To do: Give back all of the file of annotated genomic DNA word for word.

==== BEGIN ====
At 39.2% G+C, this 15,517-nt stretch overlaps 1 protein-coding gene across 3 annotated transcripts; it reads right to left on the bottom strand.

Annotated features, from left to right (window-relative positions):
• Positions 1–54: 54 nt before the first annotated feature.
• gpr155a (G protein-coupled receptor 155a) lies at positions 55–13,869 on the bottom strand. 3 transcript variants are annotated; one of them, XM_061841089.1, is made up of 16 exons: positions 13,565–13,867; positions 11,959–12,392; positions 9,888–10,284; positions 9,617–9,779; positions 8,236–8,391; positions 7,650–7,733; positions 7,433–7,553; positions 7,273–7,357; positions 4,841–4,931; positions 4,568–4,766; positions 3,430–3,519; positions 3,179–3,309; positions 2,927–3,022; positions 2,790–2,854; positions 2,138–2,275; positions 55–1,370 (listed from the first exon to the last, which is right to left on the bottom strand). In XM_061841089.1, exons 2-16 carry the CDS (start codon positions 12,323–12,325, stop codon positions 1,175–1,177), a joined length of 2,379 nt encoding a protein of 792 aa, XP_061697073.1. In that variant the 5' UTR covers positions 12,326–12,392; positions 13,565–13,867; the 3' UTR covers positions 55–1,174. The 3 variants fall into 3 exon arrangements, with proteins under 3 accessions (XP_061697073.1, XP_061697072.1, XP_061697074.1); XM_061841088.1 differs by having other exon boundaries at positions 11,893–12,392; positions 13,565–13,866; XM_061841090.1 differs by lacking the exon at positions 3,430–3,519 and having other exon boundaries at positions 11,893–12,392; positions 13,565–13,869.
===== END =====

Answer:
At 39.2% G+C, this 15,517-nt stretch overlaps 1 protein-coding gene across 3 annotated transcripts; it reads right to left on the bottom strand.

Annotated features, from left to right (window-relative positions):
• Positions 1–54: 54 nt before the first annotated feature.
• gpr155a (G protein-coupled receptor 155a) lies at positions 55–13,869 on the bottom strand. 3 transcript variants are annotated; one of them, XM_061841089.1, is made up of 16 exons: positions 13,565–13,867; positions 11,959–12,392; positions 9,888–10,284; positions 9,617–9,779; positions 8,236–8,391; positions 7,650–7,733; positions 7,433–7,553; positions 7,273–7,357; positions 4,841–4,931; positions 4,568–4,766; positions 3,430–3,519; positions 3,179–3,309; positions 2,927–3,022; positions 2,790–2,854; positions 2,138–2,275; positions 55–1,370 (listed from the first exon to the last, which is right to left on the bottom strand). In XM_061841089.1, exons 2-16 carry the CDS (start codon positions 12,323–12,325, stop codon positions 1,175–1,177), a joined length of 2,379 nt encoding a protein of 792 aa, XP_061697073.1. In that variant the 5' UTR covers positions 12,326–12,392; positions 13,565–13,867; the 3' UTR covers positions 55–1,174. The 3 variants fall into 3 exon arrangements, with proteins under 3 accessions (XP_061697073.1, XP_061697072.1, XP_061697074.1); XM_061841088.1 differs by having other exon boundaries at positions 11,893–12,392; positions 13,565–13,866; XM_061841090.1 differs by lacking the exon at positions 3,430–3,519 and having other exon boundaries at positions 11,893–12,392; positions 13,565–13,869.